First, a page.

Is America Fundamentally Broken?

I wasn’t supposed to go to Chicago.

My flight to get to Netroots Nation was booked from DC to Minneapolis, with 20 minutes to change in Chicago O’Hare International airport. But arriving at the airport, the first leg has been changed to go to Texas, leaving half an hour earlier. After negotiating with three American Airline representatives, obtaining a boarding pass, running through security, and arriving at the gate, I was told there was no seat for me on the flight. So I wasn’t going to Texas after all. There was a flight one hour later that went to Chicago, but the next connecting flight to Minneapolis wasn’t until 8.30pm that night. So I ended up in Chicago.

After a few emails and phone calls to people who knew people who lived there, I had arranged to meet a young woman involved in youth climate justice organizing called Marisol Becerra. We met for lunch at a diner on the north side of Chicago, where she works. But it’s the other side of the city, the south side, where Marisol grew up and where she still lives. And over lunch, Marisol told me a story about the state of America.

Marisol grew up in a Mexican American community called Little Village, on the south side of Chicago. She lives five blocks from a coal plant, one of over 60,000 young people living within a 2-mile radius of 2 polluting power plants. Every year in Little Village, pollution and toxins cause 41 premature deaths and 550 emergency room visits. She has been campaigning for clean air for her community for a very long time, involving young people and almost passing legislation at the local council level last year. But so far the influence of the power companies on local and state politics has been too strong, and Marisol’s community continues to be affected by extreme pollution levels. It reminded me of the asthma and cancer clusters caused by coal mining in the upper Hunter Valley (exposed by 4 Corners in December last year) – except that this is the middle of a major city and affects tens of thousands of residents who don’t have the economic means to move anywhere to protect their health.

But it’s not just the pollution from coal-fired power stations that affects Marisol’s community. There’s very little public transport. The bus route was cut, and so her community is coming together to try to organize their own bus system. There’s no recycling. The schools are bad, because in American school funding comes from property taxes. This means that if you live in an area with low property values, the schools are drastically under-funded, locking in cycles of poverty and lack of education. I fail to see any logical rationale for funding schools this way.

And then there’s the fact that even if you do manage to finish high school, a large proportion of young people in Marisol’s community can’t go on to college because they’re so-called “undocumented”. This means they came to the United States as children without going through an official migration process, and although they grew up in the USA, went to school in the USA, and all their friends live here, they can’t get a drivers licence; can’t go to college; and risk being deported back to a country they never knew, at any time. In essence, they grew up American, but they can’t have a future in America.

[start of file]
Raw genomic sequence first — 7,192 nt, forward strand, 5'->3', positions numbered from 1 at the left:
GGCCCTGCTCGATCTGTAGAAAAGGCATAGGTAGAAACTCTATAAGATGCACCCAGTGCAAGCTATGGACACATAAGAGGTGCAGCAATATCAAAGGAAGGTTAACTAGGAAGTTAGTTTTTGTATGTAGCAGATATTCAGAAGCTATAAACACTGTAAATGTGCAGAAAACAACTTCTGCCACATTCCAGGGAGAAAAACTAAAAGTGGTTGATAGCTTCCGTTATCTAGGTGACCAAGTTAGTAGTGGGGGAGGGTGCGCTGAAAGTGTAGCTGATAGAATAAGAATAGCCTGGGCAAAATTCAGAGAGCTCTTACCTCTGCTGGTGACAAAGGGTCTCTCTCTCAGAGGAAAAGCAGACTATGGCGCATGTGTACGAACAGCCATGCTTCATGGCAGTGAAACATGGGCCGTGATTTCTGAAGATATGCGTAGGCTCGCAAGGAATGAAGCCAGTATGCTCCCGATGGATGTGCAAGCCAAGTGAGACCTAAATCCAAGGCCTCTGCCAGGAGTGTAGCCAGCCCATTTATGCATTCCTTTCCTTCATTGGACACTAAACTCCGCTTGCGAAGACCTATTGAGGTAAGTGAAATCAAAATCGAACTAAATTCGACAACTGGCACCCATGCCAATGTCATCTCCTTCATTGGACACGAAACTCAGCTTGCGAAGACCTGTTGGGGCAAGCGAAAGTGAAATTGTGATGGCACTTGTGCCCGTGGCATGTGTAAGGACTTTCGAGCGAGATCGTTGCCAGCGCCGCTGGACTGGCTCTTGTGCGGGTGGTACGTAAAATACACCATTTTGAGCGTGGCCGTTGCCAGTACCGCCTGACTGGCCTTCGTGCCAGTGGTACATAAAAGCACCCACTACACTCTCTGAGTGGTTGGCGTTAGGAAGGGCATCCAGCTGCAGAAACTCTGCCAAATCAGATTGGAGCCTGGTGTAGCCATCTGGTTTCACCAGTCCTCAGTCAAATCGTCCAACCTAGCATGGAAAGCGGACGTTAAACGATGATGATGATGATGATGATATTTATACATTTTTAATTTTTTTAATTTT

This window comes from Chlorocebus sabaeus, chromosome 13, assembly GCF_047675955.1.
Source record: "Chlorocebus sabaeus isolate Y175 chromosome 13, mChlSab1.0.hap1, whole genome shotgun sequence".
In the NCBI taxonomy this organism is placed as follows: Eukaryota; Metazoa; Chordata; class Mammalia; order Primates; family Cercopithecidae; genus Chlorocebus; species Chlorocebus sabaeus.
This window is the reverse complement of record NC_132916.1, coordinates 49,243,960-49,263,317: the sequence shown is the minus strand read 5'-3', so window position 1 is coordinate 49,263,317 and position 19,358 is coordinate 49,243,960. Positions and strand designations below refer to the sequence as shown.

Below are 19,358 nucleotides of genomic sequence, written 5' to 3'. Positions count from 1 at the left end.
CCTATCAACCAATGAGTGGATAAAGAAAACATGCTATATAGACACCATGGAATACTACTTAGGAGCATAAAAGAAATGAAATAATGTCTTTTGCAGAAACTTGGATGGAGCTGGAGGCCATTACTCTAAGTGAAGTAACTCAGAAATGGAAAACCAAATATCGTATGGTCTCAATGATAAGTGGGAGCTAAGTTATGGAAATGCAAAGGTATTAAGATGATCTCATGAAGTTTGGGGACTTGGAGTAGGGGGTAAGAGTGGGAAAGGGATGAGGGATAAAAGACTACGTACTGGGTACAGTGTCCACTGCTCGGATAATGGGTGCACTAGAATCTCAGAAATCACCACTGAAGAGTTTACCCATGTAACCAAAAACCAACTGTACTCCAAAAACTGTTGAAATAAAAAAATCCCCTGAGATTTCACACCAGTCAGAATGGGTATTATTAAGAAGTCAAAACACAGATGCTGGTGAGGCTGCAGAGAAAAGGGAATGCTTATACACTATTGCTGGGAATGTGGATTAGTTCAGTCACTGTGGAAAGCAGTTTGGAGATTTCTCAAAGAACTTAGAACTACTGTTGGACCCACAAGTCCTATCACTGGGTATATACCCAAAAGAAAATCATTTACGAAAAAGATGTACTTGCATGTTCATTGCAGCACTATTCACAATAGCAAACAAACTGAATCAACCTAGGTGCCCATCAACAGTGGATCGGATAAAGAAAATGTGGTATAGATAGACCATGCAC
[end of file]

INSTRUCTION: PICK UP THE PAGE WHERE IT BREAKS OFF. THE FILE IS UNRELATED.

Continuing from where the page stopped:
This situation almost ended when the DREAM act (Development, Relief and Education for Alien Minors) was voted on after an inspiring campaign led by immigrant youth, which I’m hearing a lot about here at Netroots Nation today. The House of Representatives passed the DREAM Act on December 8, 2010,and it went to the Senate, getting a majority but failing to reach the 60-vote threshold by only 5 votes. In the end there were 55 supporting the bill, and 41 against.

So an entire generation of young Mexican-Americans are excluded from higher education and can’t even get their driver’s licences! How is this in the interests of anyone in America?

Oh, and did I mention that Marisol doesn’t have health insurance, and neither do a huge proportion of Americans? There are people in America who have needlessly died because they can’t afford to get treated at a doctor or hospital. It seems hard to believe, coming from a country like Australia with universal public healthcare.

How did it get to be this bad? Things that just fundamentally don’t make sense, like excluding a large percentage of the population from meaningful involvement, are common. Issues that shouldn’t be partisan and are basic common sense have been used by Republicans to divide the country. People who just want the chance to live healthy, fulfilled lives can’t do so. The richest, most powerful country in the world has a large chunk of its people living in extreme poverty and thinks it can’t afford to pass legislation to reduce pollution, tackle climate change and save the future of humanity and the natural world. There are power stations down the road from schools, and people dying from pollution. And then there’s the Tea Party…

I know Australia’s not perfect. There are people suffering from inequality, people who are homeless, people experiencing racism and homophobia and sexism. The river system that supports 40% of our food system is in the process of dying, farmers are leaving the land, people in loving relationships who still can’t marry if they’re the same gender, women in Queensland who face being 10 years prison time if they have an abortion; and an entire generation of youth who face an extremely bleak future because of how badly Australia is being impacted by climate change.